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Dunedin pair to pay $11,500 for breaching employment law


21 November 2018


Two Dunedin restaurant employers have been ordered to pay $11,500 by the Employment Relations Authority (ERA).

Following a Labour Inspectorate investigation, Hai Ung and Vuochhuor Ung, who operate the South Dunedin Curry House, have been penalised for failing to keep accurate wage, time and leave records.

Labour Inspectorate Regional Manager Jeanie Borsboom says, “This employer was one of 41 businesses proactively visited by the Inspectorate in Dunedin in November 2017. When questioned about why they did not have employment records, Mr Ung told the Labour Inspector he ‘forgot’.”

The employers were also visited previously by the Inspectorate in 2007 following a complaint from three employees and were found to have breached the Minimum Wage Act, failed to keep accurate records and did not have employment agreements.

At that time, arrears were recovered and Mr and Mrs Ung were provided with Employment New Zealand’s educational material to assist them with understanding their obligations as employers.

“The responsibility for keeping accurate wage, time and leave records is always on the employer, and there is no way around this. If the Inspectorate sees this happening through our proactive investigations, or investigations initiated through employee complaints, we will seek penalties.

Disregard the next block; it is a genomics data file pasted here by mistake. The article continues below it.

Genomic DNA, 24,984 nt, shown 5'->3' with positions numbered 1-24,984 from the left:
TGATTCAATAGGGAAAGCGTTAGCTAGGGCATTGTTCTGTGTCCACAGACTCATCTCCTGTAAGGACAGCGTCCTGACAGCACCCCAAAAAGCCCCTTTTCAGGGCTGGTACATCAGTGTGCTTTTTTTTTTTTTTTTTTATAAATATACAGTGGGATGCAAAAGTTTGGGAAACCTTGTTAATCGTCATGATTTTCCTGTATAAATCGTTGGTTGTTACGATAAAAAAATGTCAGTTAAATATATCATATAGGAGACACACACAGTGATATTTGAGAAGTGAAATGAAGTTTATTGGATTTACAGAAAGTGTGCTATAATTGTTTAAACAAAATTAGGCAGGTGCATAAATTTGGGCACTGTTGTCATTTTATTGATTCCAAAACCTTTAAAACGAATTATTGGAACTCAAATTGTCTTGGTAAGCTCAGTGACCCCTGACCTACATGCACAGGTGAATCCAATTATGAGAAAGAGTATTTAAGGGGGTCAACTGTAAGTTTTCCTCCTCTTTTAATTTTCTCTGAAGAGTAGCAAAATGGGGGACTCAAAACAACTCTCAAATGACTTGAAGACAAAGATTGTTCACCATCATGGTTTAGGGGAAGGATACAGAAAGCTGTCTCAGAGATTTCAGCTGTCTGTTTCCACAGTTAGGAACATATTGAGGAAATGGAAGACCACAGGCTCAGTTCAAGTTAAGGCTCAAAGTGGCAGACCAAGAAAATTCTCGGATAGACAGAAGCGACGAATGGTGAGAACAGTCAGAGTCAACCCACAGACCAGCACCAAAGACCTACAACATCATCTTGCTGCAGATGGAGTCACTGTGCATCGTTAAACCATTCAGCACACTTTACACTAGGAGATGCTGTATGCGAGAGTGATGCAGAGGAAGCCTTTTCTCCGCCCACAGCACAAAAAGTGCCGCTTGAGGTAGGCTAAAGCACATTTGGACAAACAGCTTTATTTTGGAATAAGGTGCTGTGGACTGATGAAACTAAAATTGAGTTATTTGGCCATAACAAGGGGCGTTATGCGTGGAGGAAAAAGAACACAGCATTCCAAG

“These employers had been in business for nearly 20 years and should be well aware of their obligations to all employees.

“We revisit businesses to ensure continued compliance with employment law, and Mr and Mrs Ung still failed to keep accurate records.

“This should send an obvious message to employers that where the Labour Inspectorate has visited your business, we expect to see continued compliance, and we will hold employers to account where this isn’t the case,” says Ms Borsboom.

Mr and Ms Ung have been placed on the employer Stand Down list for 18 months and will be prevented from hiring migrant workers for that time.

“This should also encourage consumers to think twice about whether employees are being treated fairly in their favourite restaurant or takeaway spot,” says Ms Borsboom.

MBIE encourages anyone who has information about minimum standards or visa conditions not being met to phone the Ministry’s service centre where calls will be handled in a confidential manner on 0800 20 90 20.

[ends]


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